Adding depth to our understanding of nitrogen dynamics in permafrost soils

Published by Stephanie Mayer on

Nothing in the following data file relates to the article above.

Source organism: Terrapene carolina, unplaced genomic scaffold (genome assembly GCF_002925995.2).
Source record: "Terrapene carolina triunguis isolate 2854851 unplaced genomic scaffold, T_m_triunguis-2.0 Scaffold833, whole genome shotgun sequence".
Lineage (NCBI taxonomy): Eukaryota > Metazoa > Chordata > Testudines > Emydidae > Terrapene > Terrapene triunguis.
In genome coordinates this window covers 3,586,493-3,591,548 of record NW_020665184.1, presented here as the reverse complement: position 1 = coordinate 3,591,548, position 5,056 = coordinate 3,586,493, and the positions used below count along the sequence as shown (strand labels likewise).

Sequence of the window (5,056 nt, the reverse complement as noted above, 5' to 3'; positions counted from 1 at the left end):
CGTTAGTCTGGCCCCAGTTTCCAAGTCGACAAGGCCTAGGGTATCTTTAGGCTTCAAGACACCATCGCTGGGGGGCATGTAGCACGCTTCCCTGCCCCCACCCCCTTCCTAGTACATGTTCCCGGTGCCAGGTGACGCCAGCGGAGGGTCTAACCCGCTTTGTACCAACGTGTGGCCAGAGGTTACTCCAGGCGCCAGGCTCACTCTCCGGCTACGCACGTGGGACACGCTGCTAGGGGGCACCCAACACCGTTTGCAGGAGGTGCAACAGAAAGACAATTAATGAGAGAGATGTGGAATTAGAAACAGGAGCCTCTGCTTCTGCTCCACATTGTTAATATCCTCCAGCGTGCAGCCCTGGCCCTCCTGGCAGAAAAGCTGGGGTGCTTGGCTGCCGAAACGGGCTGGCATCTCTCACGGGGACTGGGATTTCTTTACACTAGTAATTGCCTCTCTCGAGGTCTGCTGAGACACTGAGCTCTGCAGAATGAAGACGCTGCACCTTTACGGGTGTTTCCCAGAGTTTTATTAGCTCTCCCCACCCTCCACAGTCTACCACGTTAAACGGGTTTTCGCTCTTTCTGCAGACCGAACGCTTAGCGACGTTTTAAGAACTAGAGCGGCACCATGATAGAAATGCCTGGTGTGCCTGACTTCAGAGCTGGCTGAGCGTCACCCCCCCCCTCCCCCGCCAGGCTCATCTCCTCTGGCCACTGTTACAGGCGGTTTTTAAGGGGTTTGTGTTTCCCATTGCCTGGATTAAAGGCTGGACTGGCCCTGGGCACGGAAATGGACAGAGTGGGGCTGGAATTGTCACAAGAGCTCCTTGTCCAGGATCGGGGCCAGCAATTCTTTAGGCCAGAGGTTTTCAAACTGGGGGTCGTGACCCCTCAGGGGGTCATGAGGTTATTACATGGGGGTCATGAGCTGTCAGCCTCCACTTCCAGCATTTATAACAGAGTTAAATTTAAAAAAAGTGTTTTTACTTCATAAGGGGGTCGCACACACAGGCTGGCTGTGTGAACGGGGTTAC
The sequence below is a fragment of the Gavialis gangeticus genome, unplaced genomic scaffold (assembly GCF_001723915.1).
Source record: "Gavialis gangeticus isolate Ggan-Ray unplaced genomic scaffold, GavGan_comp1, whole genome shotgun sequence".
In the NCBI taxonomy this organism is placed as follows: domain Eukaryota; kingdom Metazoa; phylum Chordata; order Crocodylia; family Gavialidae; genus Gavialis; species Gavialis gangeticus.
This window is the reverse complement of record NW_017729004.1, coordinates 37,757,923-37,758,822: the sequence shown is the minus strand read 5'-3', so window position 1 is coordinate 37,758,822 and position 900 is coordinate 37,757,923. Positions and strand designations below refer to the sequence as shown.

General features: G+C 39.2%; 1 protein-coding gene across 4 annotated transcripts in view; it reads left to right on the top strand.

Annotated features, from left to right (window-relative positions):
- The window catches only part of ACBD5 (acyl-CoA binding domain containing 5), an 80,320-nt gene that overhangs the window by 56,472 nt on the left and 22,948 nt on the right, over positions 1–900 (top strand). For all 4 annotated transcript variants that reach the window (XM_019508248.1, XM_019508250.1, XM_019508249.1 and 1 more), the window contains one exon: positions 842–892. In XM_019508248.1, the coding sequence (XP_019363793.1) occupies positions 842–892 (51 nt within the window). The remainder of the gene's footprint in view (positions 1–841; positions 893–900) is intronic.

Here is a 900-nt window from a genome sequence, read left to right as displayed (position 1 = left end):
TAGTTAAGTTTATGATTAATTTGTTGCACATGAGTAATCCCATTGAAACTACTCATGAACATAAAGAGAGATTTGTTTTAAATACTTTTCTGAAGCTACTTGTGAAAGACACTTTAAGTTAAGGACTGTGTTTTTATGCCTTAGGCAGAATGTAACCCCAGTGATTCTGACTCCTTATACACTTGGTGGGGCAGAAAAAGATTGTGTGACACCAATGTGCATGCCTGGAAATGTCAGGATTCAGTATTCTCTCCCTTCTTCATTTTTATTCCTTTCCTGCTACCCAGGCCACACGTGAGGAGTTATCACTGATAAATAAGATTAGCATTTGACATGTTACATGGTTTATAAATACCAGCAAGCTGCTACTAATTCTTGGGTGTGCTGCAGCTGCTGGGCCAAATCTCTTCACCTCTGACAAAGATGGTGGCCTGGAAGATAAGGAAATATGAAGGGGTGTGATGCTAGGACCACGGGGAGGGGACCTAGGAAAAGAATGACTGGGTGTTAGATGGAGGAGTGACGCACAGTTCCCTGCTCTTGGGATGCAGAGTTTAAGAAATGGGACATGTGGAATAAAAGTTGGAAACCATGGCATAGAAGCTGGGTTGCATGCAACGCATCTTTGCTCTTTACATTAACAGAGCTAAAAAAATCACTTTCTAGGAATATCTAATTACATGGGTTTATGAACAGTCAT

Losses of C from decomposing permafrost may be offset by increased productivity of tundra plants, but nitrogen availability partially limits plant growth in tundra ecosystems. In this soil incubation experiment carbon (C) and nitrogen (N) cycling dynamics were examined from the soil surface down through upper permafrost. We found that losses of CO2 were negatively correlated to net N mineralization because C-rich surface soils mineralized little N, while deep soils had low rates of C respiration but high rates of net N mineralization. Permafrost soils released a large flush of inorganic N when initially thawed. Depth-specific rates of N mineralization from the incubation were combined with thaw depths and soil temperatures from a nearby manipulative warming experiment to simulate the potential magnitude, timing, and depth of inorganic N release during the process of permafrost thaw. Our calculations show that inorganic N released from newly thawed permafrost may be similar in magnitude to the increase in N mineralized by warmed soils in the middle of the profile. The total release of inorganic N from the soil profile during the simulated thaw process was twice the size of the observed increase in the foliar N pool observed at the manipulative experiment. Our findings suggest that increases in N availability are likely to outpace the N demand of tundra plants during the first 5 years of permafrost thaw and may increase C losses from surface soils as well as induce denitrification and leaching of N from these ecosystems.